Continue to stir and whip the mixture every five minutes to prevent the curd from coagulating and burning during the process.

How to Make Bomboloni
Smooth, like butter. Photo: Abdul Rahim Anwar/HungryGoWhere

Continue to stir the mixture until it starts to thicken. Remember to check the temperature periodically to ensure that it reaches 80°C

Once so, add gelatin to further emulsify and thicken the curd, which helps to blend and hold the puree together. This also prevents it from being too thin and watery. 

Now, let the curd sit and cool until it has reached 50°C. Throw in cold butter and give it a good stir until it has reached a luscious, creamy consistency. 

Pour the mango curd into a large piping bag and store the piping bag in the chiller overnight — this keeps the cream cold and thickens its consistency for that oh-so-delicious, silky mouthfeel that we enjoy in a bombolone.

Step 2: Prepare and mix ingredients for the dough 

How to Make Bomboloni
All ingredients must be fresh and prepared on the day itself. Photo: Abdul Rahim Anwar/HungryGoWhere

When it comes to making the dough, it’s best to ensure that the ingredients are fresh and prepared on the day itself. 

Mel recommends doing this a day after working on the mango curd, so that the filling has a day’s worth of downtime to rest and cool in the chiller for a thicker, creamier consistency. 

These are the ingredients for the bomboloni dough:

  • Sugar
  • Yeast
  • Flour
  • Water
  • Butter 
  • Egg
How to Make Bomboloni
Toss all the ingredients in the mixer. Photo: Abdul Rahim Anwar/HungryGoWhere

Combine all the different ingredients (except the butter, which will be added later) in the mixer for three minutes. 

After three minutes, add butter to the mixture, and let the dough mix for another 10 minutes. 

The addition of butter is to keep the dough from breaking apart during the kneading and proofing process; after 10 minutes, it should have achieved a gluten-like elasticity.

Step 3: Roll the dough into little round balls

How to Make Bomboloni
Time to get hands-on. Photo: Abdul Rahim Anwar/HungryGoWhere

Here is where the kneading and rolling begins: Use a large table for your work surface so you can lay the dough flat and roll it into long, chubby strips.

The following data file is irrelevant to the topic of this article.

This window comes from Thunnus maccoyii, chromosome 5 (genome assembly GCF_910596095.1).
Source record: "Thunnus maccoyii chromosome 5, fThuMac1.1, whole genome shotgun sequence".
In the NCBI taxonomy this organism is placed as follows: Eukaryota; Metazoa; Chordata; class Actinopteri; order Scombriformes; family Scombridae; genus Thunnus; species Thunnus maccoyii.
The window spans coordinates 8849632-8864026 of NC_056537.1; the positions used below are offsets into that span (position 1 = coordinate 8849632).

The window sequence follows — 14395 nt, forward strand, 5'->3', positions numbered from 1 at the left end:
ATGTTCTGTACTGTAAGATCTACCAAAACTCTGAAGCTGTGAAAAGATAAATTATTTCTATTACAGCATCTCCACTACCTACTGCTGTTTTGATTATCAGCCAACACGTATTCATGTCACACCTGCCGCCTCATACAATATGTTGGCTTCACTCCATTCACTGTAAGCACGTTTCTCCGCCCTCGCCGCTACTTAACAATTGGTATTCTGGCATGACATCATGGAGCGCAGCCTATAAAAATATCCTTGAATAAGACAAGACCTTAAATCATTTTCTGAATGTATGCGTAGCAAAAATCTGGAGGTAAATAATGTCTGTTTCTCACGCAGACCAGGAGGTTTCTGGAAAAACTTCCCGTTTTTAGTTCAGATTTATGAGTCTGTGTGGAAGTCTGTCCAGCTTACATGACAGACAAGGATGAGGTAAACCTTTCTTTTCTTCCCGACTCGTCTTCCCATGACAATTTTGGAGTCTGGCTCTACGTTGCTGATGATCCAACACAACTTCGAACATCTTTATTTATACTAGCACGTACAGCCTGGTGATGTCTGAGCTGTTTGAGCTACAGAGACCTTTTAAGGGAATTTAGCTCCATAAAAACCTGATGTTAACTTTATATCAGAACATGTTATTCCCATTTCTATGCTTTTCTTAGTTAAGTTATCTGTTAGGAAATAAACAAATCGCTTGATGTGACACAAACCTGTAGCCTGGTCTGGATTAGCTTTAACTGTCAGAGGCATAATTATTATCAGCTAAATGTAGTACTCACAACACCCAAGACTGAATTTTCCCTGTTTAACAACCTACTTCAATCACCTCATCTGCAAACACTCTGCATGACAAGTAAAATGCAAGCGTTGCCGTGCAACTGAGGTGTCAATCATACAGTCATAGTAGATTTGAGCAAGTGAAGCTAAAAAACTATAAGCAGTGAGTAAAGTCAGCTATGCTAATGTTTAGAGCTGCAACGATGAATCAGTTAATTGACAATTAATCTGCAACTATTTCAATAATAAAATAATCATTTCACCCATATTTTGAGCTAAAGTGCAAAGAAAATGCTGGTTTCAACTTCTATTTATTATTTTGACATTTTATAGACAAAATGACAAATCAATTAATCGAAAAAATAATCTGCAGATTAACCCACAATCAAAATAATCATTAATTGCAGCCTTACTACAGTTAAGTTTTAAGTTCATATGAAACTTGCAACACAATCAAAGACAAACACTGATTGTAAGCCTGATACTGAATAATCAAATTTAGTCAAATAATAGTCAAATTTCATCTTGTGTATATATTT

Cut the dough into identical round balls — you use a weighing machine to ensure that each ball of dough is of a similar size and weigh about 42g each.

How to Make Bomboloni
Cut the dough into small, round balls. Photo: Abdul Rahim Anwar/HungryGoWhere

Place the prepared balls of dough on a tray and let them rest for 30 minutes. 

For first-time bakers, you might want to start with one batch (roughly a dozen) to get a hang of the process.

How to Make Bomboloni
Leave the dough in for 20 minutes. Photo: Abdul Rahim Anwar/HungryGoWhere

After resting the dough, place the dough into the proofer and leave it in for 20 minutes. Check from time to time that the bomboloni are proofing well and starting to rise. 

Tip: It’s best to prepare the bomboloni in the afternoon when the weather is hotter — the dough proves quicker, saving you quite a bit of time. 

Around the 20-minute mark, the donuts would have completely risen and are now ready for deep-frying.

Step 4: Fry the dough balls 

How to Make Bomboloni
Deep-fry the donuts until golden-brown. Photo: Abdul Rahim Anwar/HungryGoWhere

Heat the oil to 165°C, then gently lower the donuts into the pan. 

The bomboloni will take about five minutes to cook — a tell-tale sign is when the bomboloni start to turn a golden-brown shade.

How to Make Bomboloni
Make sure the donuts are evenly fried. Photo: Abdul Rahim Anwar/HungryGoWhere

Remember to regularly toss and flip the donuts on both sides so that they’re evenly fried with a golden-brown hue.

Step 5: Roll the donuts in cinnamon sugar

How to Make Bomboloni
Roll the donuts in cinnamon sugar. Photo: Abdul Rahim Anwar/HungryGoWhere

Once nicely fried, remove the bomboloni from the oil and roll them in cinnamon sugar. 

While one thin coat of cinnamon sugar is good enough, you can coat it with more sugar if you like it sweeter.

Step 6: Pipe the bomboloni with mango-curd filling

How to Make Bomboloni
Inject the bomboloni with mango curd filling. Photo: Abdul Rahim Anwar/HungryGoWhere

After it is dusted with sugar, leave the bomboloni out to cool for 20 minutes.

Then, gently poke a hole at the tip of the bomboloni and stuff them with the pre-prepared mango-curd (from Step 1). 

Step 7: Adorn the bomboloni with shredded coconut flakes

How to Make Bomboloni
Decorate the bomboloni with shredded coconut flakes. Photo: Abdul Rahim Anwar/HungryGoWhere

One final touch of shredded coconut flakes and the bomboloni are good to go. 

Be as liberal as you like — the flakes add an additional layer of sweetness to this decadent treat and tie the entire dessert together. 

If we were you, we’d then take a step back and admire these gorgeous creations for a bit before digging right into them. 

For the latest eats, check out hidden cafe gem Finally Coffee and new coffee shop SG Kopitiam at Bukit Merah. Alternatively, catch up on the latest openings in town.

Do explore the GrabFood Dine-in service for awesome deals.

Book a ride to All Things Delicious at Bugis if reading this feature made you crave bomboloni!

All Things Delicious

34 Arab Street, 01-01
Nearest MRT station: Bugis
Open: Monday to Sunday (8am to 7pm)

34 Arab Street, 01-01
Nearest MRT station: Bugis
Open: Monday to Sunday (8am to 7pm)

Picture for WP

Phyllis Leong


The resident sweet tooth with a severe addiction to desserts.